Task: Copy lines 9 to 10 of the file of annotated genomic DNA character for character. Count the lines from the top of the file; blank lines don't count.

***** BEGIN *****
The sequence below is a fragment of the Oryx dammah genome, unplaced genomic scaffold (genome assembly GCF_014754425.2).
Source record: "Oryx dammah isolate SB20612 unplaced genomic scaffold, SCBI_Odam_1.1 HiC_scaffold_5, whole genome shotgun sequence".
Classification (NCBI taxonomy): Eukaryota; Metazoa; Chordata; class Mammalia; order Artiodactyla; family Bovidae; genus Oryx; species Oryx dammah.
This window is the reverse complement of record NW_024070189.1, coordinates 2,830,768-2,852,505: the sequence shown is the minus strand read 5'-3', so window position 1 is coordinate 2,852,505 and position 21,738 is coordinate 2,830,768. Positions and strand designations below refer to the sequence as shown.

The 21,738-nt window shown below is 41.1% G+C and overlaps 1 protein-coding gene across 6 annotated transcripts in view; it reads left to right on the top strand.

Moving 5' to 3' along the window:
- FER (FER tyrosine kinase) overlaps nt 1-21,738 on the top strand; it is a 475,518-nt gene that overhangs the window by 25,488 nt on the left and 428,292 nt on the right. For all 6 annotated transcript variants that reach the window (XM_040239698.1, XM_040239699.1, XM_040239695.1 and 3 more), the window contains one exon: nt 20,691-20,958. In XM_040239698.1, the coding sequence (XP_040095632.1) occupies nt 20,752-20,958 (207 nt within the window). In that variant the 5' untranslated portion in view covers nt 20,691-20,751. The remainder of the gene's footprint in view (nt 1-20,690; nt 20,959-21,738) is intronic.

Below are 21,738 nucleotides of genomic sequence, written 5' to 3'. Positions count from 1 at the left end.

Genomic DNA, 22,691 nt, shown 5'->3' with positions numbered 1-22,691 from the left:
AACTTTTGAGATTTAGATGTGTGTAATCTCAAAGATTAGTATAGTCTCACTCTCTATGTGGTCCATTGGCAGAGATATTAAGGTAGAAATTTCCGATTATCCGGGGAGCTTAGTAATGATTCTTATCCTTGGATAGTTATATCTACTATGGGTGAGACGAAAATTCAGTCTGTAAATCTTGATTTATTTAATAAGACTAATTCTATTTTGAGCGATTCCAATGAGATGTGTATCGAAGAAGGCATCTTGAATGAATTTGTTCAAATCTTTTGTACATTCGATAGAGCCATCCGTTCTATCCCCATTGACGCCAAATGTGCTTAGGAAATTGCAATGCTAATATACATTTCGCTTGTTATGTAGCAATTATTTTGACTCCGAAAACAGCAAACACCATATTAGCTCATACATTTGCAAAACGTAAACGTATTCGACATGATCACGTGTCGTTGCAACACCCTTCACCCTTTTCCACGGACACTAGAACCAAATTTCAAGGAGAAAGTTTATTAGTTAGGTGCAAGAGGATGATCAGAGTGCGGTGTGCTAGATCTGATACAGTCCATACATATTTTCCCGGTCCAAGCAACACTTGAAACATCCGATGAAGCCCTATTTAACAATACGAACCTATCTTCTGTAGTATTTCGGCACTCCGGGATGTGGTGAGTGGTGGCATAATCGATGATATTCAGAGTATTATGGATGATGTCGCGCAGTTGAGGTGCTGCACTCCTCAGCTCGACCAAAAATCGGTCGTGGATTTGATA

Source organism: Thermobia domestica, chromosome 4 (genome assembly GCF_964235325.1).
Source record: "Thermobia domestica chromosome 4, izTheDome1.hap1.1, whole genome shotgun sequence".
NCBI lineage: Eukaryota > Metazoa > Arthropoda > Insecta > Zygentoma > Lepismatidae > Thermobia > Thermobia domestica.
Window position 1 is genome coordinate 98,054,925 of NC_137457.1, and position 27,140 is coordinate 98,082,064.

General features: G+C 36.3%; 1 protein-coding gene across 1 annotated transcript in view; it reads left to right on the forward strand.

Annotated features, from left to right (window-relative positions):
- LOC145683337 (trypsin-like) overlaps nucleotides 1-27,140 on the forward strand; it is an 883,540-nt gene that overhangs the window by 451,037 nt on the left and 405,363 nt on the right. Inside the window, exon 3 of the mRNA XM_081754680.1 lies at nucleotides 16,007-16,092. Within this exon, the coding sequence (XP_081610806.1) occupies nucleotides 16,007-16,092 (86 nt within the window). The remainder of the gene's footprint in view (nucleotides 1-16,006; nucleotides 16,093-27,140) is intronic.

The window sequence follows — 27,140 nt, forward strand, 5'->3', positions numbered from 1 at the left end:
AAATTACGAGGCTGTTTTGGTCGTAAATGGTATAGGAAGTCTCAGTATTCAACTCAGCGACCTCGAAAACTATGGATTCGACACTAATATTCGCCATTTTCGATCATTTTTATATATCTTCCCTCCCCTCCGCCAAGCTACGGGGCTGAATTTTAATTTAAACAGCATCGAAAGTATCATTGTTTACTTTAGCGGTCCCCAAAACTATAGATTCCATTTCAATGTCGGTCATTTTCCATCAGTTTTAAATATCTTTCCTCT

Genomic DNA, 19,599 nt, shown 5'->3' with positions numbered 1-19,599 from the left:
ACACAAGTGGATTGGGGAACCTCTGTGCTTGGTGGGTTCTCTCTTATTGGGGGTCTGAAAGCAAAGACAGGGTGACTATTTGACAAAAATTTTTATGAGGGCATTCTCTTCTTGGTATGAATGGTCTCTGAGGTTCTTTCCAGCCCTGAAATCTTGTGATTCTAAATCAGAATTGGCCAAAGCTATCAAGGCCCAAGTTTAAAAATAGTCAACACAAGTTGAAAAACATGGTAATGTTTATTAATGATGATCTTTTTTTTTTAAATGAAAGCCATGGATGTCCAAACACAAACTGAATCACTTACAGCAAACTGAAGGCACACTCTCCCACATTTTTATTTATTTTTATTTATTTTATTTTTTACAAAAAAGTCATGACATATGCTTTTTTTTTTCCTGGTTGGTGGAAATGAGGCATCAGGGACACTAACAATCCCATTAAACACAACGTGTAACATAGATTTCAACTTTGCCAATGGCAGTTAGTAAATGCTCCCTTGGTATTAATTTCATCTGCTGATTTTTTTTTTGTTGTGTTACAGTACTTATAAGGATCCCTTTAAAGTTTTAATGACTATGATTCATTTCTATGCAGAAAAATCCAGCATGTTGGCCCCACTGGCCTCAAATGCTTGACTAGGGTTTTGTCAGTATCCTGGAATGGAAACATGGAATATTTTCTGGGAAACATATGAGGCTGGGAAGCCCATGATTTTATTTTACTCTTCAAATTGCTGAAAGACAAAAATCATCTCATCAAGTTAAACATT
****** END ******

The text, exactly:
Genomic DNA, 22,691 nt, shown 5'->3' with positions numbered 1-22,691 from the left:
AACTTTTGAGATTTAGATGTGTGTAATCTCAAAGATTAGTATAGTCTCACTCTCTATGTGGTCCATTGGCAGAGATATTAAGGTAGAAATTTCCGATTATCCGGGGAGCTTAGTAATGATTCTTATCCTTGGATAGTTATATCTACTATGGGTGAGACGAAAATTCAGTCTGTAAATCTTGATTTATTTAATAAGACTAATTCTATTTTGAGCGATTCCAATGAGATGTGTATCGAAGAAGGCATCTTGAATGAATTTGTTCAAATCTTTTGTACATTCGATAGAGCCATCCGTTCTATCCCCATTGACGCCAAATGTGCTTAGGAAATTGCAATGCTAATATACATTTCGCTTGTTATGTAGCAATTATTTTGACTCCGAAAACAGCAAACACCATATTAGCTCATACATTTGCAAAACGTAAACGTATTCGACATGATCACGTGTCGTTGCAACACCCTTCACCCTTTTCCACGGACACTAGAACCAAATTTCAAGGAGAAAGTTTATTAGTTAGGTGCAAGAGGATGATCAGAGTGCGGTGTGCTAGATCTGATACAGTCCATACATATTTTCCCGGTCCAAGCAACACTTGAAACATCCGATGAAGCCCTATTTAACAATACGAACCTATCTTCTGTAGTATTTCGGCACTCCGGGATGTGGTGAGTGGTGGCATAATCGATGATATTCAGAGTATTATGGATGATGTCGCGCAGTTGAGGTGCTGCACTCCTCAGCTCGACCAAAAATCGGTCGTGGATTTGATA